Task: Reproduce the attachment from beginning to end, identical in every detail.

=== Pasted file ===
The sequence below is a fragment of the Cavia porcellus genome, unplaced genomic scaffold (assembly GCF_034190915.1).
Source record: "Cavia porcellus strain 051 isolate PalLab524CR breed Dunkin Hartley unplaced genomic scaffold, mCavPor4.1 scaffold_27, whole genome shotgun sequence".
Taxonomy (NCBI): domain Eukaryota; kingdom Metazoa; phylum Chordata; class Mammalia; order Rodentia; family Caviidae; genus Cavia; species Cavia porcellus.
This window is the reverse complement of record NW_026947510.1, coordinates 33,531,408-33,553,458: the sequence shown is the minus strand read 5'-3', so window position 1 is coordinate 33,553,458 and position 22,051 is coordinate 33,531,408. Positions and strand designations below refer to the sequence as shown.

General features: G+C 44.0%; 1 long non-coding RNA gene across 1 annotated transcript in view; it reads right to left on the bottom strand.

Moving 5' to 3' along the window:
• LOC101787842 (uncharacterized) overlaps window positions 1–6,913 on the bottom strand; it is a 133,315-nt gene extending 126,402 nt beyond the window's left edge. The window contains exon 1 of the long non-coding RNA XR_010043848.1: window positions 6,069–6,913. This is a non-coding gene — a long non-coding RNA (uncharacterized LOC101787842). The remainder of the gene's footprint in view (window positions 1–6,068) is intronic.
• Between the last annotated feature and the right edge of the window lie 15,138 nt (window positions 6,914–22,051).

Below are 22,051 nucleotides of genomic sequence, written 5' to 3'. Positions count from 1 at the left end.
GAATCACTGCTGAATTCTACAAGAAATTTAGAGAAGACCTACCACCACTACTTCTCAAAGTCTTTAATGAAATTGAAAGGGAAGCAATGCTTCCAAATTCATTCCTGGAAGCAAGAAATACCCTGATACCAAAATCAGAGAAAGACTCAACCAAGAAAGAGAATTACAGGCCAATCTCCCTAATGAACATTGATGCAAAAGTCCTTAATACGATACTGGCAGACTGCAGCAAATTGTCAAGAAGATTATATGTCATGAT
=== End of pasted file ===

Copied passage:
The sequence below is a fragment of the Cavia porcellus genome, unplaced genomic scaffold (assembly GCF_034190915.1).
Source record: "Cavia porcellus strain 051 isolate PalLab524CR breed Dunkin Hartley unplaced genomic scaffold, mCavPor4.1 scaffold_27, whole genome shotgun sequence".
Taxonomy (NCBI): domain Eukaryota; kingdom Metazoa; phylum Chordata; class Mammalia; order Rodentia; family Caviidae; genus Cavia; species Cavia porcellus.
This window is the reverse complement of record NW_026947510.1, coordinates 33,531,408-33,553,458: the sequence shown is the minus strand read 5'-3', so window position 1 is coordinate 33,553,458 and position 22,051 is coordinate 33,531,408. Positions and strand designations below refer to the sequence as shown.

General features: G+C 44.0%; 1 long non-coding RNA gene across 1 annotated transcript in view; it reads right to left on the bottom strand.

Moving 5' to 3' along the window:
• LOC101787842 (uncharacterized) overlaps window positions 1–6,913 on the bottom strand; it is a 133,315-nt gene extending 126,402 nt beyond the window's left edge. The window contains exon 1 of the long non-coding RNA XR_010043848.1: window positions 6,069–6,913. This is a non-coding gene — a long non-coding RNA (uncharacterized LOC101787842). The remainder of the gene's footprint in view (window positions 1–6,068) is intronic.
• Between the last annotated feature and the right edge of the window lie 15,138 nt (window positions 6,914–22,051).

Below are 22,051 nucleotides of genomic sequence, written 5' to 3'. Positions count from 1 at the left end.
GAATCACTGCTGAATTCTACAAGAAATTTAGAGAAGACCTACCACCACTACTTCTCAAAGTCTTTAATGAAATTGAAAGGGAAGCAATGCTTCCAAATTCATTCCTGGAAGCAAGAAATACCCTGATACCAAAATCAGAGAAAGACTCAACCAAGAAAGAGAATTACAGGCCAATCTCCCTAATGAACATTGATGCAAAAGTCCTTAATACGATACTGGCAGACTGCAGCAAATTGTCAAGAAGATTATATGTCATGAT